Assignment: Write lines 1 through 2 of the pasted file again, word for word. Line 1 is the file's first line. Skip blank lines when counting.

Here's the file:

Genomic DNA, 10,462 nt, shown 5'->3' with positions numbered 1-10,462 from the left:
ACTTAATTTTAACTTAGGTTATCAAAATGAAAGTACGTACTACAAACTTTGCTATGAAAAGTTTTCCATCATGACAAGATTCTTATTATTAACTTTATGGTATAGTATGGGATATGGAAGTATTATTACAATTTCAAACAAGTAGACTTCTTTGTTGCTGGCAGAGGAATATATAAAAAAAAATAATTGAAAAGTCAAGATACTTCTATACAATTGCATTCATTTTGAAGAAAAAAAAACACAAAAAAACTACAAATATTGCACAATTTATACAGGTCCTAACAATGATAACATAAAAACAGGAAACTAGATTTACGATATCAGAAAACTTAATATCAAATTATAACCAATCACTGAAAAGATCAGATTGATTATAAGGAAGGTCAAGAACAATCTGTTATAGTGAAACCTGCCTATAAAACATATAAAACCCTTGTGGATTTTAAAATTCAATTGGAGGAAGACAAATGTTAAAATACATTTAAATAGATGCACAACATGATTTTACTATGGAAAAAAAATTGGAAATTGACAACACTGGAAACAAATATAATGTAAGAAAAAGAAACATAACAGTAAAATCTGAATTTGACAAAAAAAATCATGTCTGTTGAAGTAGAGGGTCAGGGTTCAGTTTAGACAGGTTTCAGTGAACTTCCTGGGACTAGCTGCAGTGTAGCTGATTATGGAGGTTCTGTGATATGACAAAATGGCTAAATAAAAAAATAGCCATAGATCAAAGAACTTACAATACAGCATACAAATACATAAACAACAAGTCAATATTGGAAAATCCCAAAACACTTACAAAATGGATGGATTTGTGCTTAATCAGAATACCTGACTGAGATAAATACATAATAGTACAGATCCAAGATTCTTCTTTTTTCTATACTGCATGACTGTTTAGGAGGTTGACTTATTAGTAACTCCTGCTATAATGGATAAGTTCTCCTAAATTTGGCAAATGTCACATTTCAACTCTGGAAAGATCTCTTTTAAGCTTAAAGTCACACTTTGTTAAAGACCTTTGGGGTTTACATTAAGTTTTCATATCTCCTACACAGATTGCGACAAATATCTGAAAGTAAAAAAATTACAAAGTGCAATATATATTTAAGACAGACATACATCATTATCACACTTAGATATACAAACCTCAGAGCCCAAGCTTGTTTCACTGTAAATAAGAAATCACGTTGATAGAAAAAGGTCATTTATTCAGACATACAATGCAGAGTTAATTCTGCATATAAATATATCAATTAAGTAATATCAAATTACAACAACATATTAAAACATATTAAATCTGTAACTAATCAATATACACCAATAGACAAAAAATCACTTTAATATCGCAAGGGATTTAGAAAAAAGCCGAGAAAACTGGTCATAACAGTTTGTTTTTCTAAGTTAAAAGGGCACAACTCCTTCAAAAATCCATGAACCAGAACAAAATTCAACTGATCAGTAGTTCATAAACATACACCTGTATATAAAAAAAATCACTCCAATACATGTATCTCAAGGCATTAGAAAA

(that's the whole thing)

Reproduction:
Genomic DNA, 10,462 nt, shown 5'->3' with positions numbered 1-10,462 from the left:
ACTTAATTTTAACTTAGGTTATCAAAATGAAAGTACGTACTACAAACTTTGCTATGAAAAGTTTTCCATCATGACAAGATTCTTATTATTAACTTTATGGTATAGTATGGGATATGGAAGTATTATTACAATTTCAAACAAGTAGACTTCTTTGTTGCTGGCAGAGGAATATATAAAAAAAAATAATTGAAAAGTCAAGATACTTCTATACAATTGCATTCATTTTGAAGAAAAAAAAACACAAAAAAACTACAAATATTGCACAATTTATACAGGTCCTAACAATGATAACATAAAAACAGGAAACTAGATTTACGATATCAGAAAACTTAATATCAAATTATAACCAATCACTGAAAAGATCAGATTGATTATAAGGAAGGTCAAGAACAATCTGTTATAGTGAAACCTGCCTATAAAACATATAAAACCCTTGTGGATTTTAAAATTCAATTGGAGGAAGACAAATGTTAAAATACATTTAAATAGATGCACAACATGATTTTACTATGGAAAAAAAATTGGAAATTGACAACACTGGAAACAAATATAATGTAAGAAAAAGAAACATAACAGTAAAATCTGAATTTGACAAAAAAAATCATGTCTGTTGAAGTAGAGGGTCAGGGTTCAGTTTAGACAGGTTTCAGTGAACTTCCTGGGACTAGCTGCAGTGTAGCTGATTATGGAGGTTCTGTGATATGACAAAATGGCTAAATAAAAAAATAGCCATAGATCAAAGAACTTACAATACAGCATACAAATACATAAACAACAAGTCAATATTGGAAAATCCCAAAACACTTACAAAATGGATGGATTTGTGCTTAATCAGAATACCTGACTGAGATAAATACATAATAGTACAGATCCAAGATTCTTCTTTTTTCTATACTGCATGACTGTTTAGGAGGTTGACTTATTAGTAACTCCTGCTATAATGGATAAGTTCTCCTAAATTTGGCAAATGTCACATTTCAACTCTGGAAAGATCTCTTTTAAGCTTAAAGTCACACTTTGTTAAAGACCTTTGGGGTTTACATTAAGTTTTCATATCTCCTACACAGATTGCGACAAATATCTGAAAGTAAAAAAATTACAAAGTGCAATATATATTTAAGACAGACATACATCATTATCACACTTAGATATACAAACCTCAGAGCCCAAGCTTGTTTCACTGTAAATAAGAAATCACGTTGATAGAAAAAGGTCATTTATTCAGACATACAATGCAGAGTTAATTCTGCATATAAATATATCAATTAAGTAATATCAAATTACAACAACATATTAAAACATATTAAATCTGTAACTAATCAATATACACCAATAGACAAAAAATCACTTTAATATCGCAAGGGATTTAGAAAAAAGCCGAGAAAACTGGTCATAACAGTTTGTTTTTCTAAGTTAAAAGGGCACAACTCCTTCAAAAATCCATGAACCAGAACAAAATTCAACTGATCAGTAGTTCATAAACATACACCTGTATATAAAAAAAATCACTCCAATACATGTATCTCAAGGCATTAGAAAA